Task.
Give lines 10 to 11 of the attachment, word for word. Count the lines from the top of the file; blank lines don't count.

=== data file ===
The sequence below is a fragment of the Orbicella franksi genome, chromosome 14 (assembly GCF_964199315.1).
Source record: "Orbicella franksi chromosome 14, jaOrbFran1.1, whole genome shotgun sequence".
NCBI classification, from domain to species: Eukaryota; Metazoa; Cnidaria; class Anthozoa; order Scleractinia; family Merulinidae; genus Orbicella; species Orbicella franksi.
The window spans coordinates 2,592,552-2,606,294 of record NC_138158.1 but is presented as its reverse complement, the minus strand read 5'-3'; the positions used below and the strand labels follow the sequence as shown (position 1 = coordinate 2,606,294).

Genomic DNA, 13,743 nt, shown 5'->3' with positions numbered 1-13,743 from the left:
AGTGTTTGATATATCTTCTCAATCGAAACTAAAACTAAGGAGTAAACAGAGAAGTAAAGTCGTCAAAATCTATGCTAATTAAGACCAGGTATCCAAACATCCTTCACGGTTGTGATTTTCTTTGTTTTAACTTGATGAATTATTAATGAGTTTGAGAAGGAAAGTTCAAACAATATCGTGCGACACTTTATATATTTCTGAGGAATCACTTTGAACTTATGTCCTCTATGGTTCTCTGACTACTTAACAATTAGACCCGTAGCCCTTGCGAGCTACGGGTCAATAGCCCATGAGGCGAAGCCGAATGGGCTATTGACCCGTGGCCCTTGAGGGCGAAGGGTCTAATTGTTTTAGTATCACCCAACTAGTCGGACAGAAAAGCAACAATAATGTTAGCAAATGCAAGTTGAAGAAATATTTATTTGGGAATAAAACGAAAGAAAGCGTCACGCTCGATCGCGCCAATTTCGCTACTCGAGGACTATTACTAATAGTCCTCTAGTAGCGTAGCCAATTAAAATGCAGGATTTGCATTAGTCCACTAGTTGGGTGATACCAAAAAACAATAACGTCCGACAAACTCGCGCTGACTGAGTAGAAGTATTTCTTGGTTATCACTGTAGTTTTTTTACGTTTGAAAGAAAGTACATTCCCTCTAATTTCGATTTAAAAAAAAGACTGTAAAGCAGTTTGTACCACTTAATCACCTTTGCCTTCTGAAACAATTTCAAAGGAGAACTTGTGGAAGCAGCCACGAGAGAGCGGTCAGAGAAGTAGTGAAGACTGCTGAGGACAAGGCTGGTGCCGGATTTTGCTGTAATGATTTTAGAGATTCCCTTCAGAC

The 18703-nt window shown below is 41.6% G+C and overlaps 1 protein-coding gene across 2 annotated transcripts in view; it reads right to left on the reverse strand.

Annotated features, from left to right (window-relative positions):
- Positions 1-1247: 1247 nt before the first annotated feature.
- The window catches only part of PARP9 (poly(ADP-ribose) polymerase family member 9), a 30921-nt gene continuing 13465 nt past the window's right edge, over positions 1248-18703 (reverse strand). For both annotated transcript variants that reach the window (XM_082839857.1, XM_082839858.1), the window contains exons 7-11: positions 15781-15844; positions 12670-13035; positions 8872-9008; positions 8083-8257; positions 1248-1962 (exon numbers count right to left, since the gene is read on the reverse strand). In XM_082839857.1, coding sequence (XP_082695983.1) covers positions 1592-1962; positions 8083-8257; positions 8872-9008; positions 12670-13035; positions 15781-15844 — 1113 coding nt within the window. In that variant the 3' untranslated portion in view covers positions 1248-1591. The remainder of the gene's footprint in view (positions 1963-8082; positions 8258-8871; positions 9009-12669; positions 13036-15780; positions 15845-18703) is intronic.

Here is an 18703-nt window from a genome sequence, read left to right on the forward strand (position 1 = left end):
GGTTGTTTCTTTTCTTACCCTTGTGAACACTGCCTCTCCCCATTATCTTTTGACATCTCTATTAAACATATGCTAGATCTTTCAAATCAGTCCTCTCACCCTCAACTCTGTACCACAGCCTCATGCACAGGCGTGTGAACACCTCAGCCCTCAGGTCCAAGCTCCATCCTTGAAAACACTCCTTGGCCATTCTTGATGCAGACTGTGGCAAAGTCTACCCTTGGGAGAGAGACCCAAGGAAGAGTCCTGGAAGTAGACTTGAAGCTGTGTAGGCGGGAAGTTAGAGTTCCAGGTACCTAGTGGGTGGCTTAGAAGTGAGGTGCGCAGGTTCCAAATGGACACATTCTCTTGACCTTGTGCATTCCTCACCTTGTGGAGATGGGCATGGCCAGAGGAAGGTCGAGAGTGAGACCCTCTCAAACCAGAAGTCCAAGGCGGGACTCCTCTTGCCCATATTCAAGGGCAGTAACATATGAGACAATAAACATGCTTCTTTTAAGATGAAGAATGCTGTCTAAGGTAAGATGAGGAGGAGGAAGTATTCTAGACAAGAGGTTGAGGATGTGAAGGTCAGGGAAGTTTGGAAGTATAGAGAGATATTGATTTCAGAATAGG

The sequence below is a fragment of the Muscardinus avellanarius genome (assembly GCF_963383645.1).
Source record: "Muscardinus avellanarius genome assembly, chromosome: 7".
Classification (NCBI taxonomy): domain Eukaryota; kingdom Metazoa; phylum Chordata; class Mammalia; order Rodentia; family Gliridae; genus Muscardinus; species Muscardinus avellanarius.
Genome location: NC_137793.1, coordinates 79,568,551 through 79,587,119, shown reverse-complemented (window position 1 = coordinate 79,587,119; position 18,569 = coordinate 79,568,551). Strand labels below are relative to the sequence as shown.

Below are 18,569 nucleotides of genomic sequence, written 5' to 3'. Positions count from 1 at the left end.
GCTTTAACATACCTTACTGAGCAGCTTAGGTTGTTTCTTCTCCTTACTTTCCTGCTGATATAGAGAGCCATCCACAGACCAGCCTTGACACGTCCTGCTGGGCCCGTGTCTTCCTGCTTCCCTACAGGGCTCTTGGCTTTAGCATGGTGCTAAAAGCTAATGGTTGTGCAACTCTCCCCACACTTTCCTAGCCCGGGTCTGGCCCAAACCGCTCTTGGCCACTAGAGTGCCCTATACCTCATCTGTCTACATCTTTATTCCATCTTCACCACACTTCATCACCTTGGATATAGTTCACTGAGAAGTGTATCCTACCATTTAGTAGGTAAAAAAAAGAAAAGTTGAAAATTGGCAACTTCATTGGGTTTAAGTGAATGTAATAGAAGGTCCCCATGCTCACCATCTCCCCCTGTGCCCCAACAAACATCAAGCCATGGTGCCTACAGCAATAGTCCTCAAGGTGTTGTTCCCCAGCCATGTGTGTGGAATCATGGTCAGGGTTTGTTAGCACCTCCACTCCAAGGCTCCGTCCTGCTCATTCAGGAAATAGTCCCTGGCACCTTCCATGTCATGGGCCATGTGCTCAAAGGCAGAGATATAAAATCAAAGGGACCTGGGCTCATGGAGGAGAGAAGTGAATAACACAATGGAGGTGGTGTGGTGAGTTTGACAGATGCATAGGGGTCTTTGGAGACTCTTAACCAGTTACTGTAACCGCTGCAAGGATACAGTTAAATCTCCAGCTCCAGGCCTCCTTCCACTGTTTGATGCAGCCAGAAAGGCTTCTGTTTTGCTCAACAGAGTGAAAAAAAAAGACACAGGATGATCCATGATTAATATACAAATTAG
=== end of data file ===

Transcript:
- The window catches only part of PARP9 (poly(ADP-ribose) polymerase family member 9), a 30921-nt gene continuing 13465 nt past the window's right edge, over positions 1248-18703 (reverse strand). For both annotated transcript variants that reach the window (XM_082839857.1, XM_082839858.1), the window contains exons 7-11: positions 15781-15844; positions 12670-13035; positions 8872-9008; positions 8083-8257; positions 1248-1962 (exon numbers count right to left, since the gene is read on the reverse strand). In XM_082839857.1, coding sequence (XP_082695983.1) covers positions 1592-1962; positions 8083-8257; positions 8872-9008; positions 12670-13035; positions 15781-15844 — 1113 coding nt within the window. In that variant the 3' untranslated portion in view covers positions 1248-1591. The remainder of the gene's footprint in view (positions 1963-8082; positions 8258-8871; positions 9009-12669; positions 13036-15780; positions 15845-18703) is intronic.

Here is an 18703-nt window from a genome sequence, read left to right on the forward strand (position 1 = left end):